Ethics Approval

This study obtained a favorable opinion from the University of Portsmouth Faculty of Technology ethics committee (TECH2019-T.A-01). Participation in the study was voluntary, and participants were free to withdraw at any time without giving any reason. The participants provided written consent by completing a participant consent form. The study considered the security, privacy, and confidentiality of patient records from the outset. The paper health records were kept locked in a card room at the PHC. Although the reception area is positioned close to the card room, at busy times anyone could access the room with malicious intentions to cart away or damage the paper records. Hence, the EHR implementation took into account secure access to the electronic records by creating user accounts for relevant clinicians, ensuring that only users authorized by the heads of department could access the system [4].


Overview

In this section, we report the complete ToC life cycle (Figure 4) for this study commencing from idea conception to the development of the initial ToC map and revised ToC map, illustrating how we accomplished the EHR implementation tasks at Festac PHC. At the same time, we hypothesize that program designers and relevant stakeholders can adapt the generic ToC map for EHR implementations in similar contexts. Subsequently, we provide a detailed narrative of the long-term change and identified preconditions from the ToC process. From this process, we produced a summary of the key successes and lessons learned alongside the study’s implications to evaluate the process (Multimedia Appendix 1).

Figure 4. Complete theory of change (ToC) life cycle for electronic health record (EHR) implementation at Festac Primary Health Centre. M&E: monitoring and evaluation; OpenMRS: Open Medical Records System.
View this figure

ToC Life Cycle

Figure 4 illustrates the entire ToC process for the EHR implementation and the key changes that occurred along the way. The ToC process is important because it helps to identify all the key stakeholders; for example, it helped to identify the significance of having clinical stakeholders evaluate the initial ToC. The conversations with the key stakeholders influenced the revised version of the ToC. Moreover, the process helped to identify problems early as well as the changes in direction for the EHR implementation, saving time, and cost.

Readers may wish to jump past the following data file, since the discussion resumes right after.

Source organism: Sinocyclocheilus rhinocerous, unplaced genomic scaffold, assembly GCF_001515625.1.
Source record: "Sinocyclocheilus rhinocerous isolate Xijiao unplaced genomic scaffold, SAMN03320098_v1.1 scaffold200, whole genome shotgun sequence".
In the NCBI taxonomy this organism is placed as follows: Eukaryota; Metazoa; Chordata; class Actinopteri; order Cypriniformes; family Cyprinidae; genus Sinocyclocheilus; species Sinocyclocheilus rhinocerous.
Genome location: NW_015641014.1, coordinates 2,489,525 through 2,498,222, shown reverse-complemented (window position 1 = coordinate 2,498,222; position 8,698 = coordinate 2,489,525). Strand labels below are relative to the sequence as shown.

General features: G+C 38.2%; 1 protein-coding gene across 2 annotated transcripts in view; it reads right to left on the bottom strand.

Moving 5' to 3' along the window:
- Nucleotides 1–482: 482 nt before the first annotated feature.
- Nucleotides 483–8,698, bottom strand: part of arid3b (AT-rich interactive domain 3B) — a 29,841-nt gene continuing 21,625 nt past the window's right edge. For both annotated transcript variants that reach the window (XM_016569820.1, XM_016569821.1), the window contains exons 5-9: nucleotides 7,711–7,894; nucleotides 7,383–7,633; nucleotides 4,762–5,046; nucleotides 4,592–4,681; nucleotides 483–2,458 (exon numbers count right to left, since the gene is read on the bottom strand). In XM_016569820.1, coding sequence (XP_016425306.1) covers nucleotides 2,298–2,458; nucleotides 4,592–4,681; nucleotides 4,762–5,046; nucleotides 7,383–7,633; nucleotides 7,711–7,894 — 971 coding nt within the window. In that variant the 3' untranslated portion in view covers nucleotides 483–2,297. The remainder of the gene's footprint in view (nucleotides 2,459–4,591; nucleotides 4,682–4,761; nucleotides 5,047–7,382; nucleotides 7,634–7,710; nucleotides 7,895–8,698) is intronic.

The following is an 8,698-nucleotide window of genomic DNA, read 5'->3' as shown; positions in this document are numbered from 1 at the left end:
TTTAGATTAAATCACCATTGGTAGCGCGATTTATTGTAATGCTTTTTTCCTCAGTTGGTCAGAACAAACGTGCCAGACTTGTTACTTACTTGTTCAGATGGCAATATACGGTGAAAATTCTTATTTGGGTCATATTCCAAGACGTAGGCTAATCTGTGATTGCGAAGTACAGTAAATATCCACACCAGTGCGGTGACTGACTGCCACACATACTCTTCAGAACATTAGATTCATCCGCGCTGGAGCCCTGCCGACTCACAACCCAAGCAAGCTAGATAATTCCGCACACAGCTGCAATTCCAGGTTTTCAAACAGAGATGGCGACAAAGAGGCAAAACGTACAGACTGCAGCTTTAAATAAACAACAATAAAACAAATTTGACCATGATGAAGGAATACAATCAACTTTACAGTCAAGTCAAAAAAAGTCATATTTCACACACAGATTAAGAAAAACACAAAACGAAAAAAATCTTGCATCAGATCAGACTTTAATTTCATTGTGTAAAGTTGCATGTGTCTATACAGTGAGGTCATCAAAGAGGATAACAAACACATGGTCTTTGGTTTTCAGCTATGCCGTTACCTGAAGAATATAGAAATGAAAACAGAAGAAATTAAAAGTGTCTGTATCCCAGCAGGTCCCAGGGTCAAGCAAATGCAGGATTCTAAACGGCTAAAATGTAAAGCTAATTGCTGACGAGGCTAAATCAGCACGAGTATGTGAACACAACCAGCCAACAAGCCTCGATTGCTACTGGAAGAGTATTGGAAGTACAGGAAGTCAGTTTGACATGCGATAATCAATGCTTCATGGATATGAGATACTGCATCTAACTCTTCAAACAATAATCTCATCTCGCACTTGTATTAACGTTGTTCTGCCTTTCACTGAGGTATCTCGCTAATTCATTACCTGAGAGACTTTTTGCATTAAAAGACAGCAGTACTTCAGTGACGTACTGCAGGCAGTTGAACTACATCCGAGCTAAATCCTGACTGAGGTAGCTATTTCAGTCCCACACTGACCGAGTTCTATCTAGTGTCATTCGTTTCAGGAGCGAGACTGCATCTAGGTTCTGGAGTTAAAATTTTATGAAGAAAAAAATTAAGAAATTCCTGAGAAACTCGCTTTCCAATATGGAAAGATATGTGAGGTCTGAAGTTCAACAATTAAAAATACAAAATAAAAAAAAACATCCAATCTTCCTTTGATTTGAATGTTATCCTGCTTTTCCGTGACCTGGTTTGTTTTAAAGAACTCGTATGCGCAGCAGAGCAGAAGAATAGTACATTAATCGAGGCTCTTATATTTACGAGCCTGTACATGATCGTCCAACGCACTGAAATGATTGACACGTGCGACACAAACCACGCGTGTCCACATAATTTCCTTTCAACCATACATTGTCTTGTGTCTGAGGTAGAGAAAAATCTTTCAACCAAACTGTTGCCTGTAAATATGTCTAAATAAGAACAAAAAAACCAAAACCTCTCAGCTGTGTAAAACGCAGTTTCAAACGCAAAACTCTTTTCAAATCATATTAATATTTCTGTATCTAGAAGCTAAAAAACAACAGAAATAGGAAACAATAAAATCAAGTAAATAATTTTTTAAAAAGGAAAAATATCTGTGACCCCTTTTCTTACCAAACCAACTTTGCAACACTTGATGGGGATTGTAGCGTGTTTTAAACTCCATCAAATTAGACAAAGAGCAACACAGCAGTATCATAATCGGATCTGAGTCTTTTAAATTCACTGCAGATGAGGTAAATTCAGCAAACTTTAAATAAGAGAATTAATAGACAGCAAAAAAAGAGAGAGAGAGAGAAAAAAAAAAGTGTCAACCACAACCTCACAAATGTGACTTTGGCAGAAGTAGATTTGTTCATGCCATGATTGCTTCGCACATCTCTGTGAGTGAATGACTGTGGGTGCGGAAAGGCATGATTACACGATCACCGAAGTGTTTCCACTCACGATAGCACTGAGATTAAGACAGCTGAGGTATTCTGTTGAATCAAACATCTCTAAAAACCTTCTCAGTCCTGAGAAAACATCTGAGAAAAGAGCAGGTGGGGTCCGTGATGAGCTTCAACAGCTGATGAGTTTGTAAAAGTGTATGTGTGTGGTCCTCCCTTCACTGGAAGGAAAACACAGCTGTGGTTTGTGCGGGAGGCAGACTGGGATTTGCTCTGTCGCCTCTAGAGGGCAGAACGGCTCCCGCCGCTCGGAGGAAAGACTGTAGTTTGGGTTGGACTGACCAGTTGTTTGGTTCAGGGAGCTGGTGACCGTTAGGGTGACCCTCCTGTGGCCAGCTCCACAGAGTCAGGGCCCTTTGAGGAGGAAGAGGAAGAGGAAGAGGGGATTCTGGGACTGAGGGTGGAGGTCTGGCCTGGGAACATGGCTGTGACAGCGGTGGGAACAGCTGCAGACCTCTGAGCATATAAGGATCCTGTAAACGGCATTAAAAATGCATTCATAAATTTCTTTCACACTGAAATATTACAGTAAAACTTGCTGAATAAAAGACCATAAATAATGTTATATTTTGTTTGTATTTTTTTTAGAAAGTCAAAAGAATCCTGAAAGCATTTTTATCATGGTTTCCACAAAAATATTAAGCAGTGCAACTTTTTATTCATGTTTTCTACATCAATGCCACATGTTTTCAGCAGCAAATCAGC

Long-term Change

Initially, the desired goal of the study was to achieve improved service delivery in primary care with the use of an EHR system. The allied goals were digitization of patient records, continuity of care, and improved patient outcomes. However, the overarching goal was slightly modified to accommodate practitioners’ assumptions. Hence, the long-term change is to achieve improved MCH service delivery in primary care using the EHR system. At Festac PHC, along with this long-term goal, the goals are digitization of patient records, better continuity of care for women using the ANC service, and improved handling of children’s immunization records. We theorize, with the generic ToC map, that the long-term goal is to improve MCH service delivery with an optimized EHR system based on the assumption that sustainability factors have been thought through, and measures have been put in place to achieve this goal.

Assumptions

The initial ToC map served as the basis for the actual implementation, with preliminary assumptions emanating from the prior knowledge of the research team, the literature of existing EHR implementations, and initial conversations with the monitoring and evaluation officer and a medical records officer. The initial assumptions included the following:

  1. Paper medical records exist.
  2. Prescriptions and scheduling of patient encounters are carried out manually.